Online Roundtable: Keeanga-Yamahtta Taylor’s ‘Race for Profit’

Historians in the News
tags: racism, segregation, African American history, housing, history of capitalism, urban history, real estate

March 8-12, 2021

Black Perspectivesthe award-winning blog of the African American Intellectual History Society (AAIHS), is hosting a roundtable on Keeanga-Yamahtta Taylor’s Race for Profit: How Banks and the Real Estate Industry Undermined Black Homeownership (University of North Carolina Press, 2019), winner of the 2020 Pauli Murray Book Prize from AAIHS. The roundtable begins on Monday, March 8, 2021 and concludes on Friday, March 12, 2021. It will feature pieces from Paige Glotzer (University of Wisconsin-Madison), Kimberley Johnson (New York University), Jessica Ann Levy (SUNY Purchase), and Julia Rabig (Dartmouth College). At the conclusion of the roundtable, the author Keeanga-Yamahtta Taylor (Princeton University) will respond. On Friday at 12noon EST, Dr. Taylor will join Davarian L. Baldwin (Trinity College) for a lunchtime discussion about the book.

During the week of the online roundtable, Black Perspectives will publish new blog posts every day at 5:30AM EST. Please follow Black Perspectives (@BlkPerspectives) and AAIHS (@AAIHS) on Twitter, like AAIHS on Facebook, or subscribe to our blog for updates. By subscribing to Black Perspectives, each new post will automatically be delivered to your inbox during the week of the roundtable.

About the Author

Keeanga-Yamahtta Taylor is an Assistant Professor of African-American Studies at Princeton University. She is author of Race for Profit: How Banks and the Real Estate Industry Undermined Black Homeownership, published in 2019 by the University of North Carolina Press, longlisted for a National Book Award for nonfiction and a 2020 finalist for the Pulitzer in History. Taylor’s book From #BlackLivesMatter to Black Liberation, won the Lannan Cultural Freedom Award for an Especially Notable Book in 2016. She is also editor of How We Get Free: Black Feminism and the Combahee River Collective, which won the Lambda Literary Award for LGBQT nonfiction in 2018. Taylor has been appointed as a Distinguished Lecturer for the Organization of American Historians by the Organization of American Historians. Taylor is a contributing writer and columnist for The New YorkerFollow her on Twitter @KeeangaYamahtta.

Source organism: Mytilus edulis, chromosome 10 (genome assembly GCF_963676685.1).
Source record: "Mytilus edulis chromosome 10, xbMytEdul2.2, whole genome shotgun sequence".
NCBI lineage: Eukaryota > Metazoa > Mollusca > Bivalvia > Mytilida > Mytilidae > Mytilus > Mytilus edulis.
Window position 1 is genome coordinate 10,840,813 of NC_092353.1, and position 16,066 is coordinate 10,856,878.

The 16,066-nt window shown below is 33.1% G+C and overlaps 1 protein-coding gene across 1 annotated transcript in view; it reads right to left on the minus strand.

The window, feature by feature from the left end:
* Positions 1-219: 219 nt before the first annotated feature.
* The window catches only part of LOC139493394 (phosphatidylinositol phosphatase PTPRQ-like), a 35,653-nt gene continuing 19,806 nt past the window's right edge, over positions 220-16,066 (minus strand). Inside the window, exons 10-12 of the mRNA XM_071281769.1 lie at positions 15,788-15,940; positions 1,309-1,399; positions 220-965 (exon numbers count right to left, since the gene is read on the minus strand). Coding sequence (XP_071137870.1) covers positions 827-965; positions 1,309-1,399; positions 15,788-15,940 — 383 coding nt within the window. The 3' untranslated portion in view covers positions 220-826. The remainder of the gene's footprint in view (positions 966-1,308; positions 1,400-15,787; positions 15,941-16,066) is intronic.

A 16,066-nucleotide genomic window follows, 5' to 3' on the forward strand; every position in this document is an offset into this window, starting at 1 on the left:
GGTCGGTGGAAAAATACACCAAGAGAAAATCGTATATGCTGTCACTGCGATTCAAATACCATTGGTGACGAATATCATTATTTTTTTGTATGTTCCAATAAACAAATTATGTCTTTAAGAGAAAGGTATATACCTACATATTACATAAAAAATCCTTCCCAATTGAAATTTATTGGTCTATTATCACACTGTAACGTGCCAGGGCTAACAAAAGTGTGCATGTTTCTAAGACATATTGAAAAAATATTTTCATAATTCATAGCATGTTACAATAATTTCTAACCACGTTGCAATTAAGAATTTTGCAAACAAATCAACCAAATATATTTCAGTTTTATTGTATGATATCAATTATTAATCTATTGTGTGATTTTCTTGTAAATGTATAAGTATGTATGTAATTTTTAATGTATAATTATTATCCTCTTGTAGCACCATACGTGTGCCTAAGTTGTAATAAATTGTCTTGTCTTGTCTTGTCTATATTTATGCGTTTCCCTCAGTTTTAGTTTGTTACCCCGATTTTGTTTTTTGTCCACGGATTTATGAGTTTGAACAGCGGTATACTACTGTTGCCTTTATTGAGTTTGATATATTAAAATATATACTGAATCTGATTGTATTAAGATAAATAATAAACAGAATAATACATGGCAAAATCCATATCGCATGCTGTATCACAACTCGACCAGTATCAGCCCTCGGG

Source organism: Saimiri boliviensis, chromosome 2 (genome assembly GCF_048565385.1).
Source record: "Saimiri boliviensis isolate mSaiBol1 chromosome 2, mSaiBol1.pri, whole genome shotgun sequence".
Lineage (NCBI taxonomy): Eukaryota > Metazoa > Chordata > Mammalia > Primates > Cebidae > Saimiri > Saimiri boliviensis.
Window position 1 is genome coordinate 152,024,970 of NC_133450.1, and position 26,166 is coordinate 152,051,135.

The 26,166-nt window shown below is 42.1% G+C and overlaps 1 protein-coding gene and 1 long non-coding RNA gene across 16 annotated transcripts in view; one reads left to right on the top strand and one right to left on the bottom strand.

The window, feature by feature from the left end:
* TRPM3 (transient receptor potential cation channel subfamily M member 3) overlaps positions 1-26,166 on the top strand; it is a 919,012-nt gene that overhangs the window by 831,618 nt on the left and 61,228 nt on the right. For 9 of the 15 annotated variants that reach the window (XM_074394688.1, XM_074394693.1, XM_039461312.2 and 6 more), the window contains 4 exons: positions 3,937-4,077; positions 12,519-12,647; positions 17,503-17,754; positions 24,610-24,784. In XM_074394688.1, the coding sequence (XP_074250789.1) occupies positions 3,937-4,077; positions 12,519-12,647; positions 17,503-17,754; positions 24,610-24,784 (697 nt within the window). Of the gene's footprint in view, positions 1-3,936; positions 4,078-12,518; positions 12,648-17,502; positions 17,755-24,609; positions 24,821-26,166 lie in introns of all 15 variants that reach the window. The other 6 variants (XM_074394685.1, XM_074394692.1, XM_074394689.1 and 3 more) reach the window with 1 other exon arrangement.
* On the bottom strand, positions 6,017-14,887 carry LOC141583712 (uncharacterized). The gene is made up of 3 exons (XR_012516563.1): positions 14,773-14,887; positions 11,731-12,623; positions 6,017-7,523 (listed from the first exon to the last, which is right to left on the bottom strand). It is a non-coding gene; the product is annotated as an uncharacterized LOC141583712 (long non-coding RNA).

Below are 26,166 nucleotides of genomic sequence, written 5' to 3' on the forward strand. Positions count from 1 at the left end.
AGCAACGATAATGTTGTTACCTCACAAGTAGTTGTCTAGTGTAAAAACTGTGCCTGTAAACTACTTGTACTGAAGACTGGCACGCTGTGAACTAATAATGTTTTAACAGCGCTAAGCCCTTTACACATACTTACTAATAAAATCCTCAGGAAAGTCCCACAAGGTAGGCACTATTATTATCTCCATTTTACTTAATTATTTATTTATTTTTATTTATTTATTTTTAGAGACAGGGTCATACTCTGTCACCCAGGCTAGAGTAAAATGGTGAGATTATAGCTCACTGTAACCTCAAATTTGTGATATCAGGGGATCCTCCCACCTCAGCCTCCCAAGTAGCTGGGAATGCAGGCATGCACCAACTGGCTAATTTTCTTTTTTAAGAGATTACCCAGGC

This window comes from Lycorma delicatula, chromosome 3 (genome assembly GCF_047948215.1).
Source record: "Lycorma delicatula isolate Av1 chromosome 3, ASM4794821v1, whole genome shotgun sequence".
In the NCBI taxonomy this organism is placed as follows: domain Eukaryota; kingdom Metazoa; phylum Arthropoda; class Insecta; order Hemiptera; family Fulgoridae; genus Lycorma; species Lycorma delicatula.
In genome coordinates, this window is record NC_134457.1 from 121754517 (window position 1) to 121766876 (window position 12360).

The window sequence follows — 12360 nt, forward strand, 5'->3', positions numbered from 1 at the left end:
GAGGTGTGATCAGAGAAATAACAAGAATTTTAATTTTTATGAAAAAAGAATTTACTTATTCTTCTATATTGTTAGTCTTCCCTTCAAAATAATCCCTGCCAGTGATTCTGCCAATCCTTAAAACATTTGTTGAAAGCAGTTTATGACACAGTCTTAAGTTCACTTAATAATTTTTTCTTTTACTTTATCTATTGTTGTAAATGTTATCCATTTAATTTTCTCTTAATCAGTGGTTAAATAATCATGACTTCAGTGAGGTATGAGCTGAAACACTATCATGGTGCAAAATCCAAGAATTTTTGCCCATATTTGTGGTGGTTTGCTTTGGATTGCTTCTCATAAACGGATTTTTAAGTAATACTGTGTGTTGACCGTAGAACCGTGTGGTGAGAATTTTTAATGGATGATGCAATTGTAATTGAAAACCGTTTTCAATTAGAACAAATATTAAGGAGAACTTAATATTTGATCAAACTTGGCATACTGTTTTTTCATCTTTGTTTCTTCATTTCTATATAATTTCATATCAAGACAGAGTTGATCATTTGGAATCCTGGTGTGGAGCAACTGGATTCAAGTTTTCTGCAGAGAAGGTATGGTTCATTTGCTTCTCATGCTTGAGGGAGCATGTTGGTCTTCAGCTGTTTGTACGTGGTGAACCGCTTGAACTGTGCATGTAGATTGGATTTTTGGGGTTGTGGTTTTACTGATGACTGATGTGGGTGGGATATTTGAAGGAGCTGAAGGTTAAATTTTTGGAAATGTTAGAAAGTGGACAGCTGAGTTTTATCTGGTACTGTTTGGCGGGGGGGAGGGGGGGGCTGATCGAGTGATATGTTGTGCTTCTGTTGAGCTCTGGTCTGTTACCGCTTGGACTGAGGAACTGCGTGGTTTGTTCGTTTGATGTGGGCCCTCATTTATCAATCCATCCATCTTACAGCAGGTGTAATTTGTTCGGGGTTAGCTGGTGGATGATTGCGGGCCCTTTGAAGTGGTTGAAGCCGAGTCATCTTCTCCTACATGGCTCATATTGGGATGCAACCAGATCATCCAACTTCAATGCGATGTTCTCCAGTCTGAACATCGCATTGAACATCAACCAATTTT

About the Participants

Paige Glotzer is Assistant Professor and John W. and Jeanne M. Rowe Chair in the History of American Politics, Institutions, and Political Economy at the University of Wisconsin-Madison.

Kimberley Johnson is Professor of Social and Cultural Analysis and Affiliate Faculty Member of the Wagner School of New York University. Johnson’s research focuses on American and urban political development, urban and local politics, and race and ethnic politics. Johnson is the author of two books, Reforming Jim Crow (2010) and Governing the American State (2007) 

Jessica Ann Levy is an Assistant Professor of History at Purchase College, State University of New York. She is currently at work on her first book, Black Power, Inc.: Corporate America, Race, and Empowerment Politics in the U.S. and Africa (University of Pennsylvania Press, under contract), examining the transnational rise of black empowerment.

Julia Rabig Julia Rabig is an associate professor of history at Dartmouth College. Her research interests include urban history, African American Studies, and social movements. She is the author of The Fixers: Devolution, Development, and Civil Society in Newark, NJ, 1960-1990 (University of Chicago Press, 2016)

Lunchtime Book Talk: Friday, March 12

At 12:00PM Eastern, AAIHS will host a book talk with Keeanga-Yamahtta Taylor and Davarian L. Baldwin (Trinity College). We will be posting registration information on the AAIHS website and on our social media feeds.

Davarian L. Baldwin is the Paul E. Raether Distinguished Professor of American Studies and Founding Director of the Smart Cities Research Lab at Trinity College in Hartford, Connecticut. He is the author of In the Shadow of the Ivory Tower: How Universities are Plundering Our Cities (Bold Type Books, 2021), Chicago’s New Negroes: Modernity, the Great Migration, and Black Urban Life (UNC, 2007), and co-editor (with Minkah Makalani) of the essay collection, Escape From New York: The New Negro Renaissance beyond Harlem (University of Minnesota, 2013). 

Read entire article at Black Perspectives

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